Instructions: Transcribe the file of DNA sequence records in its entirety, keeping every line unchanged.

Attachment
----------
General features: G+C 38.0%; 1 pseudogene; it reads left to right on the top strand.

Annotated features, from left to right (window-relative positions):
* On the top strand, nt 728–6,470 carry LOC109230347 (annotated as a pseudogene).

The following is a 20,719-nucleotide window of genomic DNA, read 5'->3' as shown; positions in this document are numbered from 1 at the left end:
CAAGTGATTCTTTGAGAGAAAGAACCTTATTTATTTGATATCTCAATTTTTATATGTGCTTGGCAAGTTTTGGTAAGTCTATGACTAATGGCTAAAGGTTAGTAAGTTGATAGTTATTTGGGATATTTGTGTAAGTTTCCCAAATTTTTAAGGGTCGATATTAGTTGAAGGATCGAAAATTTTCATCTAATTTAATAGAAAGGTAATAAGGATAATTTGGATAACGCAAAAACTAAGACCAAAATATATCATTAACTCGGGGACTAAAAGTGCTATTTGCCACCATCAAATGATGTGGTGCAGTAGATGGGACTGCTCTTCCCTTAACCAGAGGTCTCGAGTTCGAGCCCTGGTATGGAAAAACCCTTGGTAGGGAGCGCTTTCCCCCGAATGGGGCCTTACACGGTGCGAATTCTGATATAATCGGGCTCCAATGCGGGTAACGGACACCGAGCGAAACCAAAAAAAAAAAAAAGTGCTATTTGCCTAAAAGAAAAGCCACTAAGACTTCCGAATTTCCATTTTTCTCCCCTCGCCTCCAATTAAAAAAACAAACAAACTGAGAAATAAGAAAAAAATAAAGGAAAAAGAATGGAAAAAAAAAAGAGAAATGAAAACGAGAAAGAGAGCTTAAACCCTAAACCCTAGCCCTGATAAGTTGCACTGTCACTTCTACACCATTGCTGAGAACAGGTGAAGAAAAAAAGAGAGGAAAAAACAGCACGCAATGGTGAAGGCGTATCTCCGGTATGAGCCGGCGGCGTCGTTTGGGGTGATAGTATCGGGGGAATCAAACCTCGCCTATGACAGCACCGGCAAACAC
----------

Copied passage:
General features: G+C 38.0%; 1 pseudogene; it reads left to right on the top strand.

Annotated features, from left to right (window-relative positions):
* On the top strand, nt 728–6,470 carry LOC109230347 (annotated as a pseudogene).

The following is a 20,719-nucleotide window of genomic DNA, read 5'->3' as shown; positions in this document are numbered from 1 at the left end:
CAAGTGATTCTTTGAGAGAAAGAACCTTATTTATTTGATATCTCAATTTTTATATGTGCTTGGCAAGTTTTGGTAAGTCTATGACTAATGGCTAAAGGTTAGTAAGTTGATAGTTATTTGGGATATTTGTGTAAGTTTCCCAAATTTTTAAGGGTCGATATTAGTTGAAGGATCGAAAATTTTCATCTAATTTAATAGAAAGGTAATAAGGATAATTTGGATAACGCAAAAACTAAGACCAAAATATATCATTAACTCGGGGACTAAAAGTGCTATTTGCCACCATCAAATGATGTGGTGCAGTAGATGGGACTGCTCTTCCCTTAACCAGAGGTCTCGAGTTCGAGCCCTGGTATGGAAAAACCCTTGGTAGGGAGCGCTTTCCCCCGAATGGGGCCTTACACGGTGCGAATTCTGATATAATCGGGCTCCAATGCGGGTAACGGACACCGAGCGAAACCAAAAAAAAAAAAAAGTGCTATTTGCCTAAAAGAAAAGCCACTAAGACTTCCGAATTTCCATTTTTCTCCCCTCGCCTCCAATTAAAAAAACAAACAAACTGAGAAATAAGAAAAAAATAAAGGAAAAAGAATGGAAAAAAAAAAGAGAAATGAAAACGAGAAAGAGAGCTTAAACCCTAAACCCTAGCCCTGATAAGTTGCACTGTCACTTCTACACCATTGCTGAGAACAGGTGAAGAAAAAAAGAGAGGAAAAAACAGCACGCAATGGTGAAGGCGTATCTCCGGTATGAGCCGGCGGCGTCGTTTGGGGTGATAGTATCGGGGGAATCAAACCTCGCCTATGACAGCACCGGCAAACAC